This report was based on turtles which had died in June/July 2011 following the major Queensland floods. As at 31st of July 2011, the WBDDP had dredged 130,905 cubic metres of a 26 million cubic metre project. The GPC is currently dredging between 200,000 – 300,000 cubic metres per week without evidence of major impact on the health of sea life and water quality in Gladstone harbour.

The clear conclusion of the report authored by long time turtle expert Dr Colin Limpus stated that “no major pollution issue has been identified from this study for turtles. When viewed in parallel with the health assessment report examining the same turtles, there is a clear case that the most significant issue regarding these turtles was malnutrition”.

Allegation 5 – “The visible evidence in Gladstone, however, is of a waterway clearly under stress.” 

This evidence is based on no scientific assessment. There are numerous scientific reports and on-line monitoring of water quality in Gladstone harbour which would indicate any current stress is caused by the recent flooding events.

Allegation 6 – “Dolphins are departing.”

The Gladstone Ports Corporation (GPC) engaged Dr Daniele Cagnazzi to undertake a review of the coastal dolphins in Central Queensland, particularly Port Curtis and Port Alma regions. This work was commissioned in July 2012 and a draft report is currently in review and once finalised it will be released on the project website.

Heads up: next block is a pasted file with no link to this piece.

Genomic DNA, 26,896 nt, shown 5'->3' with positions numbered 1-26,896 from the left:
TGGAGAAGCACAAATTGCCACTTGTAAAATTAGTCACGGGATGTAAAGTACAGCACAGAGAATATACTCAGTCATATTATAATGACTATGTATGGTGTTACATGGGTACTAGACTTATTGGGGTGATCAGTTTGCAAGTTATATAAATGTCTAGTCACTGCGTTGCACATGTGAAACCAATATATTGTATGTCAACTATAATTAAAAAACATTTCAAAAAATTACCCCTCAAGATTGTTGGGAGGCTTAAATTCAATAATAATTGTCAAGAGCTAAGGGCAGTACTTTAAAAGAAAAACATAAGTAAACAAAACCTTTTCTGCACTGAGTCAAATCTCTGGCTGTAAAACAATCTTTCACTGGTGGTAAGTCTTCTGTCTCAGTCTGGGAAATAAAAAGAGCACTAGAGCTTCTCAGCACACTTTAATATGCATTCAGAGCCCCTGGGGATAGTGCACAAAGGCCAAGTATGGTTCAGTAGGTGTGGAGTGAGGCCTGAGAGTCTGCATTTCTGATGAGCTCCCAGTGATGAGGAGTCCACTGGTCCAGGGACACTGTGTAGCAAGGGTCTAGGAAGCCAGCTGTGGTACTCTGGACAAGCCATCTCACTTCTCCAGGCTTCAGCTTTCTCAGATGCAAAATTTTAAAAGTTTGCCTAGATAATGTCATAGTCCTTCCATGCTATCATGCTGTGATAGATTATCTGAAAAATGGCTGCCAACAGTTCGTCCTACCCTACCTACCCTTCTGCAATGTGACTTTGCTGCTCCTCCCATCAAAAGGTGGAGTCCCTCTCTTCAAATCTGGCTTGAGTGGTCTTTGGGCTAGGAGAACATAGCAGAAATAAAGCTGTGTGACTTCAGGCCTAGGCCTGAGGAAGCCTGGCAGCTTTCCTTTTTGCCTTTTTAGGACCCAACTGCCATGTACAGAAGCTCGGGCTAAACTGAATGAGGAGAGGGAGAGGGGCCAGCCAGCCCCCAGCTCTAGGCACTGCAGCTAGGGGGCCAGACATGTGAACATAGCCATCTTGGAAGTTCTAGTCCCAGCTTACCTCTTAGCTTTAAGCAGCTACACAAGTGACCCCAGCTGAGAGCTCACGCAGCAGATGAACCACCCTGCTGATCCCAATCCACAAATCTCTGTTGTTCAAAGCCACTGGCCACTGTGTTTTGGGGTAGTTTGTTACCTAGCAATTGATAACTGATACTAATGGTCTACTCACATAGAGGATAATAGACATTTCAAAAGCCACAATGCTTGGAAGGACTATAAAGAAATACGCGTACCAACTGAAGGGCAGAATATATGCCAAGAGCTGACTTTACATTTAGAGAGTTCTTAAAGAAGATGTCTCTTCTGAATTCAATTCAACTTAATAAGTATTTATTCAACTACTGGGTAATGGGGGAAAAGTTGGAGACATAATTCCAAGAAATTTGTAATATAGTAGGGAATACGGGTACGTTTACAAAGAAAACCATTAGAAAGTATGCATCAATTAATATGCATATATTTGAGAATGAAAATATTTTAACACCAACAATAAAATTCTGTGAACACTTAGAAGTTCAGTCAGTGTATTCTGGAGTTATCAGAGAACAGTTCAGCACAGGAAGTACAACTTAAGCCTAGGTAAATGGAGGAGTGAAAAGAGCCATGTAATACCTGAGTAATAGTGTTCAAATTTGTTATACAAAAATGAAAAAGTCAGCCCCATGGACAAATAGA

From early indications there is little data available for assessing Australian Snubfin and Indo- Pacific humpback dolphin population trends along the Queensland coast. The Capricornia region is one of the most extensively studied areas for these dolphin species and Dr Cagnazzi states that further data collection is required to determine the true extent of any population change.

Therefore, it would be prudent to listen to this advice and look forward to further research outcomes.

It should also be understood that the finding by Dr Cagnazzi for the Gladstone area encompass waters from as far south as Rodds Bay to the northern reaches of The Narrows. The findings are not exclusive to the Gladstone harbour. To date Dr Cagnazzi has not undertaken any acoustic underwater noise monitoring studies, and there is no site specific evidence that noise level in the harbour are causing issues.

Over the past 18 months during high vessel traffic there has been the constant presence of a pod of dolphins at the entrance to the Gladstone Marina. There is no evidence of these dolphins seeking to depart due to vessel traffic noise. In conclusion, GPC remains committed to meeting all of the conditions of the WBDDP and ensuring that all monitoring and all scientific reports related to the project on the GPC website.

The Australian has failed in its duty to exhibit professional journalism in presenting the facts. The articles on Gladstone harbour are an opinion piece with the opinion being supported by a plethora of falsehoods. The reputational damage of the article to the personnel employed by GPC and to the Corporation itself has been substantial.


Press Release, February 19, 2013